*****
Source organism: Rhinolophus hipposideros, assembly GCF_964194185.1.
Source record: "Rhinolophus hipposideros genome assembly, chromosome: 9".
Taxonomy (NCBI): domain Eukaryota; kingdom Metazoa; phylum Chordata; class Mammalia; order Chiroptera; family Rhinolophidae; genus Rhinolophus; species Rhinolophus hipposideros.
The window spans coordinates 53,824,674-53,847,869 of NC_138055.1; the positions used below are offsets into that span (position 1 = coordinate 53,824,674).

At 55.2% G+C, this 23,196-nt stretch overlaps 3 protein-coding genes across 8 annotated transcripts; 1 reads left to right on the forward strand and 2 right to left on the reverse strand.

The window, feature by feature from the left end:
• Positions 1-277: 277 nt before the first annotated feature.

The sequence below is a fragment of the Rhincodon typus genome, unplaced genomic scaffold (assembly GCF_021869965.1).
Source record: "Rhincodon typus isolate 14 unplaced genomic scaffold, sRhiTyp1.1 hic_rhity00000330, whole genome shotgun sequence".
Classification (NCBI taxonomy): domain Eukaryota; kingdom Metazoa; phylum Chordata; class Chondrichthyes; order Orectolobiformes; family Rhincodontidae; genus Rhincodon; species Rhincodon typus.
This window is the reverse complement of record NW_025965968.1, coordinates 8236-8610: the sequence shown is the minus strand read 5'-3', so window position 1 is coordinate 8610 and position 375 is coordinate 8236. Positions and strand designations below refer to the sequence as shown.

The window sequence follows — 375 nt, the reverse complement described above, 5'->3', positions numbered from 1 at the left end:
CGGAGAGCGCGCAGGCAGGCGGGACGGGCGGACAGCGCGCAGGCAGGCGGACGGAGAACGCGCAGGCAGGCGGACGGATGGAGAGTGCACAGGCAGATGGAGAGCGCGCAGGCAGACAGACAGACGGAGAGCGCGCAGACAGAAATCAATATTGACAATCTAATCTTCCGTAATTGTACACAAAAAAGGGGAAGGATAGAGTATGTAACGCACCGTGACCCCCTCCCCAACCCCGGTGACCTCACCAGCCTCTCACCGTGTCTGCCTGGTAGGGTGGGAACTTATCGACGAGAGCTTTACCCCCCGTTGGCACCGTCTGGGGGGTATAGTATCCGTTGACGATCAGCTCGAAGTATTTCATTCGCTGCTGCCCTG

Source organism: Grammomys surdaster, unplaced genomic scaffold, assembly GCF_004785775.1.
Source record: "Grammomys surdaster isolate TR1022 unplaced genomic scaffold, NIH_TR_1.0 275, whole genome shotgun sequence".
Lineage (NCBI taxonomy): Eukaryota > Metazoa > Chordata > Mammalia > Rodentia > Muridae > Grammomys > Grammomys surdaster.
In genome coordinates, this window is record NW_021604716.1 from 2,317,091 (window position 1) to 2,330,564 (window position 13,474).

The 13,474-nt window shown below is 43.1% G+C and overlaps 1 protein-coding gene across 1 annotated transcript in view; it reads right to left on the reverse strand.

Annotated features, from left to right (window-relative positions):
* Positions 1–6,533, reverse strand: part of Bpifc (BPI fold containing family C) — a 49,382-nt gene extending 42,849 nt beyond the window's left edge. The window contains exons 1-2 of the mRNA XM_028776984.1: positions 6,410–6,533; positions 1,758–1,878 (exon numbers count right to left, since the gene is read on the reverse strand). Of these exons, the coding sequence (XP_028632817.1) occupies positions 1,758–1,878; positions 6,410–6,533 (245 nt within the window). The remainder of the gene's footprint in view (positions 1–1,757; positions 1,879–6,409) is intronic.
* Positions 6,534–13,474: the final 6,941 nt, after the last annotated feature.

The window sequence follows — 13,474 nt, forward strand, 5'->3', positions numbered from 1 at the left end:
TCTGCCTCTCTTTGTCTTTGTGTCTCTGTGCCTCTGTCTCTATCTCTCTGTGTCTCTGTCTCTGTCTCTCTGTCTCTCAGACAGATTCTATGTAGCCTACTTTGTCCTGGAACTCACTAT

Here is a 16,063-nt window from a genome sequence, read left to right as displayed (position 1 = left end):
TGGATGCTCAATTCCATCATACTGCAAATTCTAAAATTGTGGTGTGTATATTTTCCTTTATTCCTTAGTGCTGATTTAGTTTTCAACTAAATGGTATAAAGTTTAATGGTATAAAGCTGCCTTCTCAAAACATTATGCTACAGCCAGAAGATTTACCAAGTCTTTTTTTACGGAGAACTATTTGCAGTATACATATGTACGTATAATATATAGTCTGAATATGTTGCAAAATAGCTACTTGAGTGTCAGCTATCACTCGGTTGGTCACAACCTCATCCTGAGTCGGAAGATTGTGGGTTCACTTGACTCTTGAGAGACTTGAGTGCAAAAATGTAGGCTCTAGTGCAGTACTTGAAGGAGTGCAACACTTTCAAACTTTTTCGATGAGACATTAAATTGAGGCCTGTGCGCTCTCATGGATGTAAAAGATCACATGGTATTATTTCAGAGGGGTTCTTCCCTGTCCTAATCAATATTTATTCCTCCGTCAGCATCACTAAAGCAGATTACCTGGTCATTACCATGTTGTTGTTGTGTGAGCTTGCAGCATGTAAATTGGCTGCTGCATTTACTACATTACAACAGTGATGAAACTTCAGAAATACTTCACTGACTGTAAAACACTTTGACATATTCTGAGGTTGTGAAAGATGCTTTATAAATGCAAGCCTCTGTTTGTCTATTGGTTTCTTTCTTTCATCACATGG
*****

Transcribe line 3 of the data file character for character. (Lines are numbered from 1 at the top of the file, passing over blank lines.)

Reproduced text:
Taxonomy (NCBI): domain Eukaryota; kingdom Metazoa; phylum Chordata; class Mammalia; order Chiroptera; family Rhinolophidae; genus Rhinolophus; species Rhinolophus hipposideros.